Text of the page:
Simple PHP Best Practices

This post is intended to make you think a little bit more about some of the habits you may have formed whilst programming. It is not the nirvana of programming, nor best practice, just a few little ideas to help you along the way.

1. Use descriptive variable names
Arguably this is the hallmark of the inexperienced or just plain poor programmer. Using variables names such as $x or $y makes a major sacrifice in readability for a negligible performance improvement.
Remember, variable names are cheap whilst programmer time is not.

2. No commented out code
Sure, commenting out code makes sense if you do not use a revision control system (like CVS/SVN/Git/etc) however, – why on earth are you not using a revision control system?
Leaving commented code behind tends to clutter files and reduces readability, – especially in those hard times on a console and don’t have the luxury of an editor with syntax highlighting and large resolution.

3. Write control structures as you would say them
It is all too easy to make control structures (if, switch, while, etc…) unreadable. An easy trick to improve readability is to read it to yourself, from start to finish; this forces you to read it anew and clears up strange comparisons such as: ‘!$security_check===false’.

4. Use single quotes (‘) by default and double quotes only when you want to put variables in your string
It’s the little things…

Is PHP Agile?

A client recently asked if PHP was an Agile programming language, and during the (rather lengthy) explanation a few principles worth exploring were covered:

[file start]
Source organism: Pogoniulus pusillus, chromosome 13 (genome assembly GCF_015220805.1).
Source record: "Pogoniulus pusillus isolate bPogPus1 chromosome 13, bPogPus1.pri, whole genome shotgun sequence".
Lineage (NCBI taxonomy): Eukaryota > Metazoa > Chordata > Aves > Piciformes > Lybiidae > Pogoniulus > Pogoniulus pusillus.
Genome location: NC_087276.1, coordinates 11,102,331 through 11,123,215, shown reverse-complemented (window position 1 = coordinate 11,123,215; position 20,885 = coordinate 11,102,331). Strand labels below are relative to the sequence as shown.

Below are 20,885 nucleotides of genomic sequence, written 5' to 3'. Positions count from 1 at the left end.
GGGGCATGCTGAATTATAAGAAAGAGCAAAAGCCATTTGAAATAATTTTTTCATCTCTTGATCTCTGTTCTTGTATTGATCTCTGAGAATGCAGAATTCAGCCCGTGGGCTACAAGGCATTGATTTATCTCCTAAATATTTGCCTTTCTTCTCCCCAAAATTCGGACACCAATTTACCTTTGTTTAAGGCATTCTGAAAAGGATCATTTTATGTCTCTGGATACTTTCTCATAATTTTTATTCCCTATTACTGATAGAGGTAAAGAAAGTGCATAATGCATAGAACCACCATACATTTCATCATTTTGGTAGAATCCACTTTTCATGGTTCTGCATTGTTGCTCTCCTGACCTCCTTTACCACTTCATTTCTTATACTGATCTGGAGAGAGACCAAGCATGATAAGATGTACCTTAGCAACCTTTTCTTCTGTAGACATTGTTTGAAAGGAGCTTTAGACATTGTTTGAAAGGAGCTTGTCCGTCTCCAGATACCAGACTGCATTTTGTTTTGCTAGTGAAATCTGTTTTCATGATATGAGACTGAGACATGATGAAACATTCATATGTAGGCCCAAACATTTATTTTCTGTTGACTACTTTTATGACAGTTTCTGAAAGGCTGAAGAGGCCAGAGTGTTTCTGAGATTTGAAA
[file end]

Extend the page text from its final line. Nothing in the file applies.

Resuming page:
In the context of software development Agile is really no more than a set of principles and values. At a meeting in February 2001 people who were then developing software differently to traditional processes drew up a manifesto; they formalised practices favouring constant feedback and change, flat hierachy, and delivered early and often.

PHP is generally considered a lightweight language, – often it is used because it can get things done quicker than with other languages. A language is never agile because it does not generally define the processes used when developing with it. However it can have qualities that can make its development quicker; PHP is light, interpreted, and it is simple. Unfortunately these reasons have also attracted people unconcerned with best practices in order to ‘just get their sites up and running’

Agile doesnt mean doing the job quickly, – dont expect to finish the project earlier, but you will deliver earlier. A part of the system that is testable, usable, and something that adds value. From the feedback the team and customer will decide what will be delivered next. The iterations are closer together than other approaches and in order to deliver quickly you will only deliver what you need.

As far as web application development is concerned, being an interpreted, lightweight, embeddable, simple language, with fairly reasonable object oriented support, PHP is in a fairly unique position to fulfill the needs of agile development teams. The elements are available, but of course it is up to the enterprises to take the step and use what is there for setting up their own agile development environment.

Obfuscating email with PHP

This is a function to protect email addresses on your website from bots or spiders that harvest email addresses for spam purposes; it uses a substitution cipher generating a unique key for every page load.